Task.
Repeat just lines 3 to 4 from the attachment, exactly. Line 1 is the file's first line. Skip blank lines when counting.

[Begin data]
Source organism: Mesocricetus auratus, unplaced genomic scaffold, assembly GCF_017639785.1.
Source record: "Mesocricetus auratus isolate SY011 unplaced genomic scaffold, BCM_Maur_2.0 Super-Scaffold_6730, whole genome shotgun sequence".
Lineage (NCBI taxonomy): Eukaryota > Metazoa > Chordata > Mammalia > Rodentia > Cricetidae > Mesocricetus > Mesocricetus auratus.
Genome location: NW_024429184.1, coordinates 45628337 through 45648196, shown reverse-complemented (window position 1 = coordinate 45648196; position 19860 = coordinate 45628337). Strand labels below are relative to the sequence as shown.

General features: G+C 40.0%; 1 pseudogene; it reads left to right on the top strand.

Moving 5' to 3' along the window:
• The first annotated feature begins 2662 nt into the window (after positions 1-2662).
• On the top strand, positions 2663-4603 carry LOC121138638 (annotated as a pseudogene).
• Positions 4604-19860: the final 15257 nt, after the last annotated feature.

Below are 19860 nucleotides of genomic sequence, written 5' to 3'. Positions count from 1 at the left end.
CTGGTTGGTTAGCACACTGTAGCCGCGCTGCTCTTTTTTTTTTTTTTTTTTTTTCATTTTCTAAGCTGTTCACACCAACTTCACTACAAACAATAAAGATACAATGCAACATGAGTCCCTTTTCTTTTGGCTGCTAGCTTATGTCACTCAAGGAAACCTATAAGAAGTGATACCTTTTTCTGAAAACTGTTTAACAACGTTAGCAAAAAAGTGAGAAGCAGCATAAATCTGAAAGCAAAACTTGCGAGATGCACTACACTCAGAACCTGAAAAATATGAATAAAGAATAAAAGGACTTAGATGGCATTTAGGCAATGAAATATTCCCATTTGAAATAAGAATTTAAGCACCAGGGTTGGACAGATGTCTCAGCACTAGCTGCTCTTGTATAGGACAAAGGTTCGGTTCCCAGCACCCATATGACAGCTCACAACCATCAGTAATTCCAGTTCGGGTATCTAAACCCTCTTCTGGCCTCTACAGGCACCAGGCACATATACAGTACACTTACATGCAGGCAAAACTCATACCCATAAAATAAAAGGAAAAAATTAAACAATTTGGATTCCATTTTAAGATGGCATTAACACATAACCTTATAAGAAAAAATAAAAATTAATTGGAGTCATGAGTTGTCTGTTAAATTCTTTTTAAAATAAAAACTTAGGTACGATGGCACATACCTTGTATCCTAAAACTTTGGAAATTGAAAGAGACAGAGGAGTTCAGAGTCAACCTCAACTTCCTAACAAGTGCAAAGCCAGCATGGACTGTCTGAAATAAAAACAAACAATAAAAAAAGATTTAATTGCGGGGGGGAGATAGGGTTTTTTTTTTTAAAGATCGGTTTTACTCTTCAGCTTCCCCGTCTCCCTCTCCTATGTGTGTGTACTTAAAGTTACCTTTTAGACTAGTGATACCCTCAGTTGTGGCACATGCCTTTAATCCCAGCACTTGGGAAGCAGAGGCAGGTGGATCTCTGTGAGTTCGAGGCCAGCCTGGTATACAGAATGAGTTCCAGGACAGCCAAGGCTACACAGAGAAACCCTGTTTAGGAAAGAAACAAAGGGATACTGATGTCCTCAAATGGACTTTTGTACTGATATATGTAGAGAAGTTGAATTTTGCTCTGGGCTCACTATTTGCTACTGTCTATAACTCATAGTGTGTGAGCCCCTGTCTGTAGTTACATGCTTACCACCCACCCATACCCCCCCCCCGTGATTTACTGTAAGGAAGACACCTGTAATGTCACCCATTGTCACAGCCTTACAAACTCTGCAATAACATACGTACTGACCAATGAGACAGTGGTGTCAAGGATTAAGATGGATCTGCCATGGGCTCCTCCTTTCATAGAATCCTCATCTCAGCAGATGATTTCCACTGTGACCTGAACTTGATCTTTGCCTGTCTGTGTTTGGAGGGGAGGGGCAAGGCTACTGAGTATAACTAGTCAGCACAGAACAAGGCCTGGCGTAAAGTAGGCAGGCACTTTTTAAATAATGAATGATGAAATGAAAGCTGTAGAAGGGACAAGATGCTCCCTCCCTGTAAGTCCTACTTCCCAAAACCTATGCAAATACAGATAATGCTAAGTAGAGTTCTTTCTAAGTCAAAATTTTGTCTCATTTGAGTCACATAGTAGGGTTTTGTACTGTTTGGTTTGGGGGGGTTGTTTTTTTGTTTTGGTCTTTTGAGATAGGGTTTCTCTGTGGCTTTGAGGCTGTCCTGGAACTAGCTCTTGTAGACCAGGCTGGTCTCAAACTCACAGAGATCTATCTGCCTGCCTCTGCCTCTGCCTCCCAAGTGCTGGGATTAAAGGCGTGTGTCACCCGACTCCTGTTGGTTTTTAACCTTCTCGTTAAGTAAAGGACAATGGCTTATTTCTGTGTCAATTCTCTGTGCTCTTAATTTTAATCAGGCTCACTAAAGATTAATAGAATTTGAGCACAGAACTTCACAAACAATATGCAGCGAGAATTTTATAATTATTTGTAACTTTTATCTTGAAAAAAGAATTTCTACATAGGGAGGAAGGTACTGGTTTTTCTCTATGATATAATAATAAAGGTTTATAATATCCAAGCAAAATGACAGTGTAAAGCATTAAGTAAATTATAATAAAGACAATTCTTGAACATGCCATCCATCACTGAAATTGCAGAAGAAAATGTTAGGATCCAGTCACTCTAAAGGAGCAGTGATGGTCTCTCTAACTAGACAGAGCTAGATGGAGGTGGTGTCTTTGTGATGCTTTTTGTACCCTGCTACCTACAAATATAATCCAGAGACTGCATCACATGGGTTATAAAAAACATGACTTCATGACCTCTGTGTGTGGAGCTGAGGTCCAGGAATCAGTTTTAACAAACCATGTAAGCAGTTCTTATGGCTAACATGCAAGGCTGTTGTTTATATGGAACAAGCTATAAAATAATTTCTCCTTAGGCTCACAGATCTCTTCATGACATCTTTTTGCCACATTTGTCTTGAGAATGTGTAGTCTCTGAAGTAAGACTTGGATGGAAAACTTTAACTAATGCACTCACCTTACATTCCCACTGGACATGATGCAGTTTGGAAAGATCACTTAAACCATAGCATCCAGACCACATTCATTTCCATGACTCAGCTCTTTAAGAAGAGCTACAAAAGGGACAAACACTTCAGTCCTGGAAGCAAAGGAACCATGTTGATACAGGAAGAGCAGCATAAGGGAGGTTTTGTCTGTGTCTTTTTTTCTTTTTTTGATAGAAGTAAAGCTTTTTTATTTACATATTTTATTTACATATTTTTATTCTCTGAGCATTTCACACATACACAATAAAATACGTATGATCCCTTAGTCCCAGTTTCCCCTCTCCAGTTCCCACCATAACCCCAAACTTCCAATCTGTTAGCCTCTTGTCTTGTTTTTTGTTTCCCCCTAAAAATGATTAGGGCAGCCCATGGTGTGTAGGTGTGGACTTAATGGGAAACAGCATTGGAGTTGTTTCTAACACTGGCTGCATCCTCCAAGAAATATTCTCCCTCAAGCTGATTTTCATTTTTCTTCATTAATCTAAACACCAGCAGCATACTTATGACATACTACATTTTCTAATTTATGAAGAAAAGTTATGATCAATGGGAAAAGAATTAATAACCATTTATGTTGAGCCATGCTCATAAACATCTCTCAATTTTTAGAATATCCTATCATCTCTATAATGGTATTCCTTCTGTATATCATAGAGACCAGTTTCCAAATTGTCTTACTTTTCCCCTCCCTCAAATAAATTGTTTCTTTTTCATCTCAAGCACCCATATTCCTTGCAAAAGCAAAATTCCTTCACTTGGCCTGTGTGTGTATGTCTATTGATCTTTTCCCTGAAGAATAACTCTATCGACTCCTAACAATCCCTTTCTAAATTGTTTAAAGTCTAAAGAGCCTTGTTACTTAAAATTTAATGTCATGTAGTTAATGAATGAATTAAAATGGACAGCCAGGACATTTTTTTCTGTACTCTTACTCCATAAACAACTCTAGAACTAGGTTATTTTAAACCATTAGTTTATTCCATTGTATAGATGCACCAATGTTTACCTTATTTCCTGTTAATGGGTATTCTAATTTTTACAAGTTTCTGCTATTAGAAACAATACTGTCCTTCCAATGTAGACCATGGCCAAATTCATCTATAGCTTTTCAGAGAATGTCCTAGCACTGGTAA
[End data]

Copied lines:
Lineage (NCBI taxonomy): Eukaryota > Metazoa > Chordata > Mammalia > Rodentia > Cricetidae > Mesocricetus > Mesocricetus auratus.
Genome location: NW_024429184.1, coordinates 45628337 through 45648196, shown reverse-complemented (window position 1 = coordinate 45648196; position 19860 = coordinate 45628337). Strand labels below are relative to the sequence as shown.